This latest boost to the London-based company means Revolut is now the UK’s biggest ever fintech, with a valuation of $33bn.
According to reports, the move will transform Revolut - a banking and payments app, into one of the most valuable fintech companies ever launched in Europe.
Earlier this month, a spokesperson from Revolut denied rumours of a potential deal with the investment giants, and past negotiations between SoftBank’s inaugural Vision Fund and Revolut have not resulted in a deal.
However, SoftBank has been continually active in the fintech space, investing in Klarna and Uber Technologies.
Revolut shareholder boost
This latest announcement has outstripped all previously forecast valuations for Revolut - increasing the figure six-fold based on assessments a year ago.
Revolut’s 2020 evaluation following a funding drive with US investors TSC Consumer Partners and TCV, saw the fintech’s worth listed as $5bn.
In May 2021, shareholders were also told to expect a valuation of between $10-15bn, while other reports suggested a maximum of $20bn.
The new deal means the challenger bank is now worth six times more than it was in July 2020 - despite its losses doubling. For example, Revolut revealed losses in 2020 of just over $277mn - a result of increased staffing costs from its rapid growth spurt. However, the challenger bank also announced profitability in November and December of last year.
Rise in fintech valuations for 2021
According to a report by Sky News, the fintech investment environment could be a factor in Revolut’s much larger-than-expected valuation. The Buy-Now-Pay-Later fintech Klarna recently saw it valued at $45.6bn following a funding round, and this is said to have been a factor in Revolut's ability to command a much bigger valuation.
Data suggests that a trend in global investor interest in public and private tech companies has driven valuations to unprecedented levels. This has been partially motivated by the explosion of SPACS - US-listed special purpose acquisition companies.
The valuation of Revolut will raise questions regarding the ability of loss-making technology companies to be worth more than some of the largest publicly listed companies. Following its latest funding round, Revolut might now have a higher price tag than 70% of the businesses listed in London's FTSE-100 index.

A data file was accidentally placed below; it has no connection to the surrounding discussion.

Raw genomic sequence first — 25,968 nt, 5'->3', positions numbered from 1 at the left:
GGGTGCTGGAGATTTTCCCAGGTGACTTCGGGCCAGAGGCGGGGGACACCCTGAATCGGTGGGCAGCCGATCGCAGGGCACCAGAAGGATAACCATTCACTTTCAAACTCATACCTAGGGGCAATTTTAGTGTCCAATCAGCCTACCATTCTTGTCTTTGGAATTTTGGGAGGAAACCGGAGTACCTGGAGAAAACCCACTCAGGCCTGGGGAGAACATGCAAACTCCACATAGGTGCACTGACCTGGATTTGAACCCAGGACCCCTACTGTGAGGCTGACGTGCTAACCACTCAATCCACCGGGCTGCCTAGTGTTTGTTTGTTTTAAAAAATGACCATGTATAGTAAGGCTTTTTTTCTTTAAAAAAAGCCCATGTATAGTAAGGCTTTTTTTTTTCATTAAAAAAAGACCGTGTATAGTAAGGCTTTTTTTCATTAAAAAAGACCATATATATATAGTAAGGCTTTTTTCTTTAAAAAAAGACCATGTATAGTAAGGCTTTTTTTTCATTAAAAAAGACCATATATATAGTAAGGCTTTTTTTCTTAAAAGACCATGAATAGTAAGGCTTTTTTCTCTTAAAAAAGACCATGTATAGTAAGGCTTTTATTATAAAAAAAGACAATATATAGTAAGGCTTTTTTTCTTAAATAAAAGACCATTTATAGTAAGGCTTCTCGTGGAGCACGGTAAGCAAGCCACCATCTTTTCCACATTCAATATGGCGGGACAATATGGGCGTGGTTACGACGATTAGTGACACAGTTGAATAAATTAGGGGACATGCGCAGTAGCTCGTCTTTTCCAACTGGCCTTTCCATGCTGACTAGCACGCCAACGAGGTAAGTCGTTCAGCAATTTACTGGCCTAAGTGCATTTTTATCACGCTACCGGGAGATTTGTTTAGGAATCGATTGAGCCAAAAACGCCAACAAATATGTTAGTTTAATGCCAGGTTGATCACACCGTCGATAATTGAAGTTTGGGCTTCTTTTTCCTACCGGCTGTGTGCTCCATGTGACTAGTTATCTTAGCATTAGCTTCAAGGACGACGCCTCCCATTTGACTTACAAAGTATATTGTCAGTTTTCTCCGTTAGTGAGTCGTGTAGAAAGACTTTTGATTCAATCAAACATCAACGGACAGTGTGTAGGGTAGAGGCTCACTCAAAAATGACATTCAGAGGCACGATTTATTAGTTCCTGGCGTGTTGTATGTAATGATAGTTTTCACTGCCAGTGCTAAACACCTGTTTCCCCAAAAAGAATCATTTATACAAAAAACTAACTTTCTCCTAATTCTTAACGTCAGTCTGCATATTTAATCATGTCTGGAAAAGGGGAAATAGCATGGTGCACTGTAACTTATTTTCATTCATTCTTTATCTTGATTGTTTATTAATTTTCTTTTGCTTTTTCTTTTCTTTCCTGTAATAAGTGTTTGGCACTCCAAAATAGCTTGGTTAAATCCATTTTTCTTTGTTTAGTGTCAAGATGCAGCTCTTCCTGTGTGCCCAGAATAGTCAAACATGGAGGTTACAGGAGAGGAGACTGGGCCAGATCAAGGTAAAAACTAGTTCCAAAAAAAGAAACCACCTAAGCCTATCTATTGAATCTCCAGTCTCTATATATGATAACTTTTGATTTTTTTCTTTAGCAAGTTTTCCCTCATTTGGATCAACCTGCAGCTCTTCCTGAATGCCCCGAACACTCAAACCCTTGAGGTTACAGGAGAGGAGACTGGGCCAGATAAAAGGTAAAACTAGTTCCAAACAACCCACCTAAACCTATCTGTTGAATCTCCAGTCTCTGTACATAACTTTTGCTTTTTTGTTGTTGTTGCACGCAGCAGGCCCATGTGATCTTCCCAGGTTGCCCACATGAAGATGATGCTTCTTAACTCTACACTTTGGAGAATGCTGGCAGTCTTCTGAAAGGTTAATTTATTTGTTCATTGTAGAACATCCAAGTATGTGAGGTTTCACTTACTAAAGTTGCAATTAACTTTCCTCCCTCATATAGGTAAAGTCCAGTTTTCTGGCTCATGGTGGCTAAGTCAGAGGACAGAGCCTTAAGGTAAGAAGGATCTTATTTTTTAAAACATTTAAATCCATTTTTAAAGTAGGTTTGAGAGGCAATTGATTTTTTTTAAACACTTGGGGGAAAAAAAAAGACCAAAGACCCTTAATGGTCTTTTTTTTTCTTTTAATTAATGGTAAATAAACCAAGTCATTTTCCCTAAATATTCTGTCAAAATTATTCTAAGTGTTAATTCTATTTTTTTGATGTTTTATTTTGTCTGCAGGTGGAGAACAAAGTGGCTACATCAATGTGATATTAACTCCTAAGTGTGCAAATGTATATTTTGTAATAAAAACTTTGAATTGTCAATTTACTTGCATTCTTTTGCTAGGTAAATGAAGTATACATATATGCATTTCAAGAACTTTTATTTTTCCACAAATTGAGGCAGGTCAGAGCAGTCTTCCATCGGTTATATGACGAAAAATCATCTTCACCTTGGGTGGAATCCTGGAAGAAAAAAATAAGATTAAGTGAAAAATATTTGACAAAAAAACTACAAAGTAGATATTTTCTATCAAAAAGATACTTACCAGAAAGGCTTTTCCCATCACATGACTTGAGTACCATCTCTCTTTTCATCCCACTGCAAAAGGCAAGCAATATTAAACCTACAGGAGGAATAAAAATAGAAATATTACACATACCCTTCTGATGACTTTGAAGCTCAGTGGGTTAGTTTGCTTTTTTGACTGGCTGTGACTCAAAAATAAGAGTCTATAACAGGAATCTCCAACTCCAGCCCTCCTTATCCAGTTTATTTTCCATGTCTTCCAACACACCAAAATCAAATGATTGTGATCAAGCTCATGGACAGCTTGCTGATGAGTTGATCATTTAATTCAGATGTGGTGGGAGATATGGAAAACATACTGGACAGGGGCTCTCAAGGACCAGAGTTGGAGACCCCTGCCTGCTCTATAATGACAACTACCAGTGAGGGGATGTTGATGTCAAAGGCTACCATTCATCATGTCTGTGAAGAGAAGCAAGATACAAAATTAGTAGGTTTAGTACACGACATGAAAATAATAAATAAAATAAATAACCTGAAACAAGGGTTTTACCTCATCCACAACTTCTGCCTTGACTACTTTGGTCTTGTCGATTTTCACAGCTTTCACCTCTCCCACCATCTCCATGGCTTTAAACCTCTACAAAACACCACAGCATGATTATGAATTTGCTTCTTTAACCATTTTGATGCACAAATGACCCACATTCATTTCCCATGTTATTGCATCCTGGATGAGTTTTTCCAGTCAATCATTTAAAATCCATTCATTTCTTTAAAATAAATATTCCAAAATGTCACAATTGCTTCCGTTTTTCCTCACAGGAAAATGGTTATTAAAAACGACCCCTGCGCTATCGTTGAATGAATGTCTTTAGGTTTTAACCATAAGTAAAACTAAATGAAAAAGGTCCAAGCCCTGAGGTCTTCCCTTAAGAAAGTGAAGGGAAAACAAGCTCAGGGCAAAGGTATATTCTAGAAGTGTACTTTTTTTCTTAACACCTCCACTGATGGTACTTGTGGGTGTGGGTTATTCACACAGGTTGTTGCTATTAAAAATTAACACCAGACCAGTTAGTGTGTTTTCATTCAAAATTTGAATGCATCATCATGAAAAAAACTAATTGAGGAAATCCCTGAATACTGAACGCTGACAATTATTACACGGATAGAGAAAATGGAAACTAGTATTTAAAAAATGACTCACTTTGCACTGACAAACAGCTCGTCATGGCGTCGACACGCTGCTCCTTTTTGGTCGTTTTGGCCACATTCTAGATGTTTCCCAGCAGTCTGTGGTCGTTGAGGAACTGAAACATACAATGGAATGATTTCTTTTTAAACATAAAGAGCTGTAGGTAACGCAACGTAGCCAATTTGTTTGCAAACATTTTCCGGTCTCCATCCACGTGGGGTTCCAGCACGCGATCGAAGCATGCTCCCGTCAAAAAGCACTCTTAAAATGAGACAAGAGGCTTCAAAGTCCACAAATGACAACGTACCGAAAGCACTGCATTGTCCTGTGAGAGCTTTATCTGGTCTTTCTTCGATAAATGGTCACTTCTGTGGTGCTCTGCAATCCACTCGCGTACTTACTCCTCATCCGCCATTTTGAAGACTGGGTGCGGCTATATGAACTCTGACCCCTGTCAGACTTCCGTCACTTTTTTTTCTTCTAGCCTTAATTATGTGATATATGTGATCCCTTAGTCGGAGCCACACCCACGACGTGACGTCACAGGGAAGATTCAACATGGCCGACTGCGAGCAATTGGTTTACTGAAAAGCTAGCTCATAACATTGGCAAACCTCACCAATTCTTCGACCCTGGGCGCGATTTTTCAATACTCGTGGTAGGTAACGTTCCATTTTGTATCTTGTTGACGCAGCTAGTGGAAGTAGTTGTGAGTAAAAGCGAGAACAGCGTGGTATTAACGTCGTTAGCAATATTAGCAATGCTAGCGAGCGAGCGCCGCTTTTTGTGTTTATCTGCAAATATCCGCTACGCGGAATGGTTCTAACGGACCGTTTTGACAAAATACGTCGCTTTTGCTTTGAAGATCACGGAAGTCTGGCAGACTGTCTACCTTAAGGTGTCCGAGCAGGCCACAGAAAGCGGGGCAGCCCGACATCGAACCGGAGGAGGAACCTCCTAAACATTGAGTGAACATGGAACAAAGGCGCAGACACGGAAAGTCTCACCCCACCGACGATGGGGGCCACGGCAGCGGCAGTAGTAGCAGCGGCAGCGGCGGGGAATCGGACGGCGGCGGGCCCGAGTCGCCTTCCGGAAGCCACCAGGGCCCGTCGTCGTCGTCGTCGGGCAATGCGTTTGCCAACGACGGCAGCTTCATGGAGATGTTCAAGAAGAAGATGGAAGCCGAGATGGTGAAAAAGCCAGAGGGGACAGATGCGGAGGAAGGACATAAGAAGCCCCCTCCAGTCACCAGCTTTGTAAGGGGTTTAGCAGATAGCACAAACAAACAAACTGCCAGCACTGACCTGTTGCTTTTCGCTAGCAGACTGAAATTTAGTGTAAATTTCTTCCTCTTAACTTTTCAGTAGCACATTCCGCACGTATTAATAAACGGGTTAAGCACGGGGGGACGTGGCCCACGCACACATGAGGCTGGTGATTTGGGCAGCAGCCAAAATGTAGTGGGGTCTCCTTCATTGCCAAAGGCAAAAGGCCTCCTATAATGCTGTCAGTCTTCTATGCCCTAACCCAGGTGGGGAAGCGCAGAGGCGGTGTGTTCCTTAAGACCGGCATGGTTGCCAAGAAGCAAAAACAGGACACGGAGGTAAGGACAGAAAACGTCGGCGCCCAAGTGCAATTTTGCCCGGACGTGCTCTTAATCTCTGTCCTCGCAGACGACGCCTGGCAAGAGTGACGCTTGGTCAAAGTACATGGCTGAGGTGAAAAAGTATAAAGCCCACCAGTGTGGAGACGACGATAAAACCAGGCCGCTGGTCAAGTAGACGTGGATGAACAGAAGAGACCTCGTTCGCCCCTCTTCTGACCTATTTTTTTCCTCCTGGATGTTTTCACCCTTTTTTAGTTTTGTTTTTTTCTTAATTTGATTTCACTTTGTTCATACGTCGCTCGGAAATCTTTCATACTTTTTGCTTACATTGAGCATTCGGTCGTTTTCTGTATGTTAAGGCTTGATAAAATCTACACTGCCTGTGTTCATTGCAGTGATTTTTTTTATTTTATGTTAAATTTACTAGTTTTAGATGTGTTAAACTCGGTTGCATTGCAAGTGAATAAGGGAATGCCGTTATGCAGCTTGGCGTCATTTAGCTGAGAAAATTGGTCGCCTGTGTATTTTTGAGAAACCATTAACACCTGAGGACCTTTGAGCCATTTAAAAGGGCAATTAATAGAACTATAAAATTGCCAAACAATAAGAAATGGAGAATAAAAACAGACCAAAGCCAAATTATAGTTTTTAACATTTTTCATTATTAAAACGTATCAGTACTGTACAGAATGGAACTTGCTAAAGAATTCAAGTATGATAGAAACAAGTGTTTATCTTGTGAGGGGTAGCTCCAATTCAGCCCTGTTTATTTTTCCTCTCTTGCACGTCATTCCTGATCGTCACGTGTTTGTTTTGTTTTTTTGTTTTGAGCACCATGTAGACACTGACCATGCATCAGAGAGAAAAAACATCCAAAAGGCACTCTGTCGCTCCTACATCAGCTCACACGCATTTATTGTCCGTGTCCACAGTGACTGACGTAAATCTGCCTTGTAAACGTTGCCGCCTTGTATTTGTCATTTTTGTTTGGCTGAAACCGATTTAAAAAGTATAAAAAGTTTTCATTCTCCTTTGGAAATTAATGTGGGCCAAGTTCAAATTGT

Revolut expansion plans
Currently, Revolut has a presence in 35 countries and services over 15 million customers and is applying for a UK banking license. The challenger also recently introduced an equity participation plan for its 2200 employees. This move will result in their shares' worth being boosted following the recent valuation.
Revolut’s CEO and founder, Nikolay Storonsky announced that fintech is planning on expansions into the Indian, Latin American, and South Korean marketplaces. There is also debate about when Revolut will announce its IPO.
Commenting on the fundraiser, Storonsky said, “SoftBank and Tiger Global’s investments are an endorsement of our mission to create a global financial superapp that enables customers to manage all their financial needs through a single platform. This funding round makes Revolut the UK’s most valuable fintech, demonstrating investors’ confidence that we can deliver products that raise the bar for customers’ expectations across the whole financial services industry."
He added, “We want our global superapp to offer our customers 10 times better value and 10 times better service and security than they can achieve anywhere else. We are building a full financial product suite in a single app, where you will always find the product that best meets your needs.
"Our services will be increasingly personalised, responding to our customers’ daily needs, always with low and transparent fees. As we expand into new markets we are encouraged by our customers’ enthusiasm for Revolut and we look forward to using this investment to further our mission.”
The UK chancellor Rishi Sunak has supported proposals to boost Britain’s listings regime for fast-growing tech companies.
A recent review by Ron Kalifa, the former Worldpay chief, also recommended changes to UK listing rules as well as a new growth fund to secure Britain's position as a leader in the global fintech industry.